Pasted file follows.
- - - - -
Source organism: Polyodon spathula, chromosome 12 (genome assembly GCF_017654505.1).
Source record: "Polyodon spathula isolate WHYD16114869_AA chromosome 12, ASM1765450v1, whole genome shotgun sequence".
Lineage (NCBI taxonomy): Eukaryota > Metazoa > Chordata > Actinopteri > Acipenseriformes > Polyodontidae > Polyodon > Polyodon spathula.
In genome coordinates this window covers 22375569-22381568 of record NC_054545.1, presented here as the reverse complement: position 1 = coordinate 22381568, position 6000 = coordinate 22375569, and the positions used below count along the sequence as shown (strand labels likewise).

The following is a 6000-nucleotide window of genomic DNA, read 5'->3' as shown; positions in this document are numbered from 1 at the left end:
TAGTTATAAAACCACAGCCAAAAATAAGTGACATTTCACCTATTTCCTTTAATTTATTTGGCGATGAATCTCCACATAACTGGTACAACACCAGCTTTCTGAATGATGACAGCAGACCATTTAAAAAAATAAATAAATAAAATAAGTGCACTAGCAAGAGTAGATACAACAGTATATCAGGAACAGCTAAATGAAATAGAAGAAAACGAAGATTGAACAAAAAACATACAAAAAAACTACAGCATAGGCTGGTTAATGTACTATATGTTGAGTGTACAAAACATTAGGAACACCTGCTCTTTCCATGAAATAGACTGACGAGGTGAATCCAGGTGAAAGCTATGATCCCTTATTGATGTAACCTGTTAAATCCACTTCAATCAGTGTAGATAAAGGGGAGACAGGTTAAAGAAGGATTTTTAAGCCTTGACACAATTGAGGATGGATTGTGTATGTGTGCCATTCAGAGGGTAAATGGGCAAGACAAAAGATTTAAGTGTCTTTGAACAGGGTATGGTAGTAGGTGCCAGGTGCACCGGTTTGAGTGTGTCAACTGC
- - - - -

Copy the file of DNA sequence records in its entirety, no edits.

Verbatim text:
Source organism: Polyodon spathula, chromosome 12 (genome assembly GCF_017654505.1).
Source record: "Polyodon spathula isolate WHYD16114869_AA chromosome 12, ASM1765450v1, whole genome shotgun sequence".
Lineage (NCBI taxonomy): Eukaryota > Metazoa > Chordata > Actinopteri > Acipenseriformes > Polyodontidae > Polyodon > Polyodon spathula.
In genome coordinates this window covers 22375569-22381568 of record NC_054545.1, presented here as the reverse complement: position 1 = coordinate 22381568, position 6000 = coordinate 22375569, and the positions used below count along the sequence as shown (strand labels likewise).

The following is a 6000-nucleotide window of genomic DNA, read 5'->3' as shown; positions in this document are numbered from 1 at the left end:
TAGTTATAAAACCACAGCCAAAAATAAGTGACATTTCACCTATTTCCTTTAATTTATTTGGCGATGAATCTCCACATAACTGGTACAACACCAGCTTTCTGAATGATGACAGCAGACCATTTAAAAAAATAAATAAATAAAATAAGTGCACTAGCAAGAGTAGATACAACAGTATATCAGGAACAGCTAAATGAAATAGAAGAAAACGAAGATTGAACAAAAAACATACAAAAAAACTACAGCATAGGCTGGTTAATGTACTATATGTTGAGTGTACAAAACATTAGGAACACCTGCTCTTTCCATGAAATAGACTGACGAGGTGAATCCAGGTGAAAGCTATGATCCCTTATTGATGTAACCTGTTAAATCCACTTCAATCAGTGTAGATAAAGGGGAGACAGGTTAAAGAAGGATTTTTAAGCCTTGACACAATTGAGGATGGATTGTGTATGTGTGCCATTCAGAGGGTAAATGGGCAAGACAAAAGATTTAAGTGTCTTTGAACAGGGTATGGTAGTAGGTGCCAGGTGCACCGGTTTGAGTGTGTCAACTGC